Floridian Nature

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Florida Nature: Florida Raccoons
raccoon posing for the camera in FloridaThe raccoon, or simply "coon", is one animal that most people are well-acquainted with. Raccoons are common throughout the state and occur everywhere there are trees, the cavities of which they often use. The raccoon (Procyon lotor) is about the size of a small dog, and is most notable for its black mask and bushy ringed tail.

There is no mistaking a raccoon for any other animal. Its stout, bear-like body, prominent black mask and heavily furred, ringed tail all are distinctive. Adult raccoons are about 2 to 3 feet long (including their 10-inch tail) and weigh anywhere from 10 to 30 pounds. Larger animals sometimes are recorded, but Florida raccoons tend to be smaller than those farther north. Their color generally is a grizzled salt-and-pepper gray and black with a light belly. Often the "white" hairs are noticeably yellowish. Both all-black and all-white animals sometimes occur.

Raccoons are one of the few wild species that appears to have benefited from contact with humans, and they have adapted remarkably well to life in our cities and towns. Such synanthropes—wild animals who are willing and able to live among humans—are usually generalists, tolerating widely different habitats and eating many different foods. Studies show that the densities raccoons achieve in urban areas can be up to 20 times that typical in rural environments.

Raccoons are not fussy about their choice of food. Although classified as a carnivore, the raccoon eats as much or more plant as animal matter during the year. When fruits, acorns, vegetables and seeds are ripe and available, they will feed heavily on them. At other times and places they will specialize in eggs, insects, crayfish, frogs, fish and small mammals. They'll eat dead animals that they encounter; they'll raid bird feeders and pet food bowls when they're kept full; and they'll check out garbage cans that aren't secured.

Raccoons are usually active at night, and by day they retire to dens or resting sites. Dens are made above ground in tree cavities, chimneys and attics, as well as underground in old woodchuck burrows, storm sewers or crawl spaces under buildings. When they feel secure enough, raccoons may simply lie in thickets or swamps on open ground.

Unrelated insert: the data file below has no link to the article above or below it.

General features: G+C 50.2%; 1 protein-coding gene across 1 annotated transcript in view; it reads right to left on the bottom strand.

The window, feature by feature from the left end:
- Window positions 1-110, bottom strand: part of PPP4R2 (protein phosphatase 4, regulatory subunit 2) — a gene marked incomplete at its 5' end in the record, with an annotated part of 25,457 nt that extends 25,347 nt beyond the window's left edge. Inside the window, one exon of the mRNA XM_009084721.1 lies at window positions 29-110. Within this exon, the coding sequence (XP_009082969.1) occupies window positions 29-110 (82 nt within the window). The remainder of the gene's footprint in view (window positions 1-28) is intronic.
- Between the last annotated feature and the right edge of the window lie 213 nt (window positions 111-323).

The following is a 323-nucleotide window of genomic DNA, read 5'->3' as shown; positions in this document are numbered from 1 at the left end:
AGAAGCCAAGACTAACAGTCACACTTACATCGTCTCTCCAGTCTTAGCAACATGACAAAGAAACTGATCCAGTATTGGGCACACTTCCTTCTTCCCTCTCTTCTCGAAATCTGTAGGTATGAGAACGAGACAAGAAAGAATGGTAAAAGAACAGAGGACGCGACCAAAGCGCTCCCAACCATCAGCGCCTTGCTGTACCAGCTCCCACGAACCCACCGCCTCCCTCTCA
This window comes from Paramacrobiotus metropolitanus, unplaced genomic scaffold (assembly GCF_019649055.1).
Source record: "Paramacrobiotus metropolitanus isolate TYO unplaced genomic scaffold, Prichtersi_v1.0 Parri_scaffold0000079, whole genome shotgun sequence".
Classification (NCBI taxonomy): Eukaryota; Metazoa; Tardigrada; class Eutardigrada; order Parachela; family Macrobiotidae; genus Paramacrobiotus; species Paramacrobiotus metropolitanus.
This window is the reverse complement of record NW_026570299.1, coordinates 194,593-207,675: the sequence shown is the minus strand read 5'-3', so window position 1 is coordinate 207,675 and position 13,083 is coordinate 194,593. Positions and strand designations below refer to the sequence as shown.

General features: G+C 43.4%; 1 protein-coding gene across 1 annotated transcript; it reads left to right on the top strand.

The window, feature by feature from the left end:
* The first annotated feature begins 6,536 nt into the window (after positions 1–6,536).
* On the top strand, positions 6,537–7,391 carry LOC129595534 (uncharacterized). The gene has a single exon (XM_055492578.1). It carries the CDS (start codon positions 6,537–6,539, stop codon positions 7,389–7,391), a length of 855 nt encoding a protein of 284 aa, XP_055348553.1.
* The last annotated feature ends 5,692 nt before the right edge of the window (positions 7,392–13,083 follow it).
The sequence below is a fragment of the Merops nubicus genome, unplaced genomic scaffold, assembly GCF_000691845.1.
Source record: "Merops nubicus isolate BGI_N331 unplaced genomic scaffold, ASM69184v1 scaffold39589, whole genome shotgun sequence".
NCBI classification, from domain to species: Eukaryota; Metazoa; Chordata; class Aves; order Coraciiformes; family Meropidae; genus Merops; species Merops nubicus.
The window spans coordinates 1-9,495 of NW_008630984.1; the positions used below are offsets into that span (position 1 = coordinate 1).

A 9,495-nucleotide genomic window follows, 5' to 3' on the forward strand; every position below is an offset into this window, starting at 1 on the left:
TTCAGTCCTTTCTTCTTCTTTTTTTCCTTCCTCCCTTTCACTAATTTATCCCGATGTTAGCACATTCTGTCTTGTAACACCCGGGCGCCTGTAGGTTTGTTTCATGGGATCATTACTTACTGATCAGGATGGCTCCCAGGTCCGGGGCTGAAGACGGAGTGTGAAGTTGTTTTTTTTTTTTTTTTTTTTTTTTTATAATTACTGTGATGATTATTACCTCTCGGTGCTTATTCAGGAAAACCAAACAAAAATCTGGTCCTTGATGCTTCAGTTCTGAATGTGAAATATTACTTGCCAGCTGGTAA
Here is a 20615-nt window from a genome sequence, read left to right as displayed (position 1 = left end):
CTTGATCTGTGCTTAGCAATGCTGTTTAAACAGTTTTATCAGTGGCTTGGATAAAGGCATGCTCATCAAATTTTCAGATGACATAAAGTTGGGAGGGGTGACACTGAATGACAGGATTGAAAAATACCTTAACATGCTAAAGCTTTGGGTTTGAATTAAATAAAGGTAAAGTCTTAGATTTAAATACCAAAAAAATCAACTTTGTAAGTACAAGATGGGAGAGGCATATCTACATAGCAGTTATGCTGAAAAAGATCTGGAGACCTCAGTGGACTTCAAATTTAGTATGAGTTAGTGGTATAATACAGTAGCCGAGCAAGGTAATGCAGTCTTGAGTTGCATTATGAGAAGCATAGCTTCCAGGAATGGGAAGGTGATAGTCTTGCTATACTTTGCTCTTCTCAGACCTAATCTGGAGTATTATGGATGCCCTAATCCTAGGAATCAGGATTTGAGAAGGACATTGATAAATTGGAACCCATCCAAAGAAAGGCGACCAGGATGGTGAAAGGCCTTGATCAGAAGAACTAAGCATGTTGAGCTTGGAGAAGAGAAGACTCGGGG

raccoon resting on a log in FloridaAt least as intelligent as cats or dogs, raccoons possess far greater manual dexterity as well as a highly developed sense of touch. In fact, the word "raccoon" is derived from arakun, an Algonquin word meaning "he scratches with his hands." It was once thought that raccoons' familiar "washing" of foods demonstrated hygienic instincts. But in truth, raccoons don't wash everything they eat. They manipulate food, dunking and soaking it when water is available, and so appear to be washing it. However, when water is not convenient, they use many of the same motions in handling food. The behavior probably more accurately reflects a need to tactually experience things than it does to clean them.

Breeding occurs first when they are one year old. Normally, one litter is born each year. In Florida, this generally occurs in March and April. Litters average about 3 to 4 young, though as many as 7 have been recorded. Newborn raccoons' eyes remain closed until about 20 days old, they are weaned at 10 to 12 weeks, and the offspring may stay with their mother until they are 10 months old.

Captive raccoons have been known to live for more than 20 years.  However, the species' life expectancy in the wild is only 1.8 to 3.1 years, depending on the local conditions in terms of traffic volume, hunting, and weather severity. It is not unusual for only half of the young born in one year to survive a full year. After this point, the annual mortality rate drops to between 10 and 30%. Young raccoons are vulnerable to losing their mother and to starvation, particularly in long and cold winters.

The greatest problem with raccoons is disease. Raccoons are known to carry a wide variety of diseases. Most of these are harmless to them and to people, but a few, such as distemper, can kill raccoons when their populations get too dense. These diseases also can infect pets that are not vaccinated. Rabies is another such disease. The risk of rabies is small (less than 1 out of 200 raccoons in the wild have been exposed to rabies), but the risk should never be taken lightly. Raccoons are wild animals and should never be treated as pets.
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